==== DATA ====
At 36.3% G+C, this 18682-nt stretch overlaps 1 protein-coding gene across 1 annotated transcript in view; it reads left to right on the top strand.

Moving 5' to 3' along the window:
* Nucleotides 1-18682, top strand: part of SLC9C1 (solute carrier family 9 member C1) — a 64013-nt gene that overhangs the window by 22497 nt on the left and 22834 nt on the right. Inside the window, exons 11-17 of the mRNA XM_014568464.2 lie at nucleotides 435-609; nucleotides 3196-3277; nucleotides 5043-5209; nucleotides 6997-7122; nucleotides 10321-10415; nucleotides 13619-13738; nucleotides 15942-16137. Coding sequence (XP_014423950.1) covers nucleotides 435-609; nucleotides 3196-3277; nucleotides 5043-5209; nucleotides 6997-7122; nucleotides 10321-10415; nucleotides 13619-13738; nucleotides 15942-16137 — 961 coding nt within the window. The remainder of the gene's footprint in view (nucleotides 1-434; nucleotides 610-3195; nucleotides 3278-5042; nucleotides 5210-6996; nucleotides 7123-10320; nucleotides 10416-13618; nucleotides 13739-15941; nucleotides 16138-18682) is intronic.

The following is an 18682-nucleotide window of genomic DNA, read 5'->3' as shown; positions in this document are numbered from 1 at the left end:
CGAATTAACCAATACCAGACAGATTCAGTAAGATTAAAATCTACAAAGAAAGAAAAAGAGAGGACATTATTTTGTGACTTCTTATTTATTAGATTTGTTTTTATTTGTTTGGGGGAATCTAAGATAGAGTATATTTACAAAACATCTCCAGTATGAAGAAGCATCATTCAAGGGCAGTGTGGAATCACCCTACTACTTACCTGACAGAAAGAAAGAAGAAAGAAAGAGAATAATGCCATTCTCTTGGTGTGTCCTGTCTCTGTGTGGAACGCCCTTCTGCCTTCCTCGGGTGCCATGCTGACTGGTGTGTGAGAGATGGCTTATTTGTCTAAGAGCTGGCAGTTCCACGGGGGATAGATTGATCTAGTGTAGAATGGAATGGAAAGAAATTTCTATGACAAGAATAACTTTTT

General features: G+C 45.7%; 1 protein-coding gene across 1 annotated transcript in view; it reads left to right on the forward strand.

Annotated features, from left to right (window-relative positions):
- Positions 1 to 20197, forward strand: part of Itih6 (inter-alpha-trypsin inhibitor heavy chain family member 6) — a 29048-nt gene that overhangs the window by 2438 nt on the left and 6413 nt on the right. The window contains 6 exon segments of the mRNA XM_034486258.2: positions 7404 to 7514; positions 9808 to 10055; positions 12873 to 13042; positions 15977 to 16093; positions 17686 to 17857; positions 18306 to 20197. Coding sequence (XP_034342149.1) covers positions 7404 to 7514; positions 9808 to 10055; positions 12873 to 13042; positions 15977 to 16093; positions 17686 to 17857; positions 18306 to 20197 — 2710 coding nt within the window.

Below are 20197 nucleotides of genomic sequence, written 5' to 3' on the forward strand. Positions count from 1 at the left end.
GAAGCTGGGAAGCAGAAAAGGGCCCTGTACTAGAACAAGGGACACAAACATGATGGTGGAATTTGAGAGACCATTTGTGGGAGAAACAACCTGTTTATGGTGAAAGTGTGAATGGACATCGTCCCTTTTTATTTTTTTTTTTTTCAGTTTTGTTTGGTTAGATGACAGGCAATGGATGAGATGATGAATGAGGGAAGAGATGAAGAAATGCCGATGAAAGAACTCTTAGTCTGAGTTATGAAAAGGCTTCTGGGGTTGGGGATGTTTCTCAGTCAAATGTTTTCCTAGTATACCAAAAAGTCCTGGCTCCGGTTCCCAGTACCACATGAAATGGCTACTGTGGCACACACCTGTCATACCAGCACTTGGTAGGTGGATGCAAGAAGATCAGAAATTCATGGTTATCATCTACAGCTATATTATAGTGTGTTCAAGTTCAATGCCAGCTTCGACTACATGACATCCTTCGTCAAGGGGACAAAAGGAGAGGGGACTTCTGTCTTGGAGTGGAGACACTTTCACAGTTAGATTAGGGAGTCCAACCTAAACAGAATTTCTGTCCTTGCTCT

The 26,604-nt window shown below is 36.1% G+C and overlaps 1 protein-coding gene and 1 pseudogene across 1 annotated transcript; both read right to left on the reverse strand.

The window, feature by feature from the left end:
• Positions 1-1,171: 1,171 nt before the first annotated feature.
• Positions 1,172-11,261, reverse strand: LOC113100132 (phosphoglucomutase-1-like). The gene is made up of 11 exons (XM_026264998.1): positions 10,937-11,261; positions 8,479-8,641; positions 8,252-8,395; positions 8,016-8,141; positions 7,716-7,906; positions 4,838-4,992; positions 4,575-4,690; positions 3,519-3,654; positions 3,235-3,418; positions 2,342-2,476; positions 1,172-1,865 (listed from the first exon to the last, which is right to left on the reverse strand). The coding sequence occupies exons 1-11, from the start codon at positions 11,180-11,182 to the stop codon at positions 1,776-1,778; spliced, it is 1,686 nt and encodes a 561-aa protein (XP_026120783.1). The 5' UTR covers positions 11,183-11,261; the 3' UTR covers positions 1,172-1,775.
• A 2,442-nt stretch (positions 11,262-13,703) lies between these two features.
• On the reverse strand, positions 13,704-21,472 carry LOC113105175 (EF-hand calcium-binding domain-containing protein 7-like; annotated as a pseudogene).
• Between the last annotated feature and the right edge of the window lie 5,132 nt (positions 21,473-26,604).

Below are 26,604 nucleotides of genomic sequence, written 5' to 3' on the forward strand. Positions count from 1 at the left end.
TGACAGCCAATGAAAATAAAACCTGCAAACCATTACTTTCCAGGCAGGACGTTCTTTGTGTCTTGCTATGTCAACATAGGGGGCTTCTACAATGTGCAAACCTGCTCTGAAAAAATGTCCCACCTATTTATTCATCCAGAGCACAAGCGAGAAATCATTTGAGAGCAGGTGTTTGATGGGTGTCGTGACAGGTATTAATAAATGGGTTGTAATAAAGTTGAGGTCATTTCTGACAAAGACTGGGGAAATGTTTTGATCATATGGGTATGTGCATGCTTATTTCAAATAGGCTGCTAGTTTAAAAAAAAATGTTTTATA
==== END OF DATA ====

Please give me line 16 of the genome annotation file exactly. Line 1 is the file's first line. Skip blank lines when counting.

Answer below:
• On the reverse strand, positions 13,704-21,472 carry LOC113105175 (EF-hand calcium-binding domain-containing protein 7-like; annotated as a pseudogene).